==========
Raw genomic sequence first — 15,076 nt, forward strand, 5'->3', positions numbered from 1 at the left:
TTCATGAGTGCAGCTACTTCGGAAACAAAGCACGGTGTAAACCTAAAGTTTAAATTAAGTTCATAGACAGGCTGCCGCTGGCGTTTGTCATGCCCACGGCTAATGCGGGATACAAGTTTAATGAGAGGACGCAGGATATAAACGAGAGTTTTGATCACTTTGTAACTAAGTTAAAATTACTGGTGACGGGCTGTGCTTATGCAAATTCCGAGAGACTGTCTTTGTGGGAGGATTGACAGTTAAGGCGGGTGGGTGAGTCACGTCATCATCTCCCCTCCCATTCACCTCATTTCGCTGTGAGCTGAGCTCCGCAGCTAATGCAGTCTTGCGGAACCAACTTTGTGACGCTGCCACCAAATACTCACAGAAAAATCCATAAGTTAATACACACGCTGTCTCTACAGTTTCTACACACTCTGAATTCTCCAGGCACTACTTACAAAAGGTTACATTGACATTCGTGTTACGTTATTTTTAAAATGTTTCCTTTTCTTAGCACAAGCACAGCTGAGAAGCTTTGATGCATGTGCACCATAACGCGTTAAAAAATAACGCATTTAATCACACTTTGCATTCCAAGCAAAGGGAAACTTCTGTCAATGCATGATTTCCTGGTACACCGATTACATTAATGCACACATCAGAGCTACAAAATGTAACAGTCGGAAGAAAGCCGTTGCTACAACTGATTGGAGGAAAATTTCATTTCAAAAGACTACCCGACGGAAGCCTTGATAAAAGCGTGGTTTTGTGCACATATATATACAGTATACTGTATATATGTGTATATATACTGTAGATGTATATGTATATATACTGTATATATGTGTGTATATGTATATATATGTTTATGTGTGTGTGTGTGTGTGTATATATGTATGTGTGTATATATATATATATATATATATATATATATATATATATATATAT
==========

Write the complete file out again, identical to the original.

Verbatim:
Raw genomic sequence first — 15,076 nt, forward strand, 5'->3', positions numbered from 1 at the left:
TTCATGAGTGCAGCTACTTCGGAAACAAAGCACGGTGTAAACCTAAAGTTTAAATTAAGTTCATAGACAGGCTGCCGCTGGCGTTTGTCATGCCCACGGCTAATGCGGGATACAAGTTTAATGAGAGGACGCAGGATATAAACGAGAGTTTTGATCACTTTGTAACTAAGTTAAAATTACTGGTGACGGGCTGTGCTTATGCAAATTCCGAGAGACTGTCTTTGTGGGAGGATTGACAGTTAAGGCGGGTGGGTGAGTCACGTCATCATCTCCCCTCCCATTCACCTCATTTCGCTGTGAGCTGAGCTCCGCAGCTAATGCAGTCTTGCGGAACCAACTTTGTGACGCTGCCACCAAATACTCACAGAAAAATCCATAAGTTAATACACACGCTGTCTCTACAGTTTCTACACACTCTGAATTCTCCAGGCACTACTTACAAAAGGTTACATTGACATTCGTGTTACGTTATTTTTAAAATGTTTCCTTTTCTTAGCACAAGCACAGCTGAGAAGCTTTGATGCATGTGCACCATAACGCGTTAAAAAATAACGCATTTAATCACACTTTGCATTCCAAGCAAAGGGAAACTTCTGTCAATGCATGATTTCCTGGTACACCGATTACATTAATGCACACATCAGAGCTACAAAATGTAACAGTCGGAAGAAAGCCGTTGCTACAACTGATTGGAGGAAAATTTCATTTCAAAAGACTACCCGACGGAAGCCTTGATAAAAGCGTGGTTTTGTGCACATATATATACAGTATACTGTATATATGTGTATATATACTGTAGATGTATATGTATATATACTGTATATATGTGTGTATATGTATATATATGTTTATGTGTGTGTGTGTGTGTGTATATATGTATGTGTGTATATATATATATATATATATATATATATATATATATATATATAT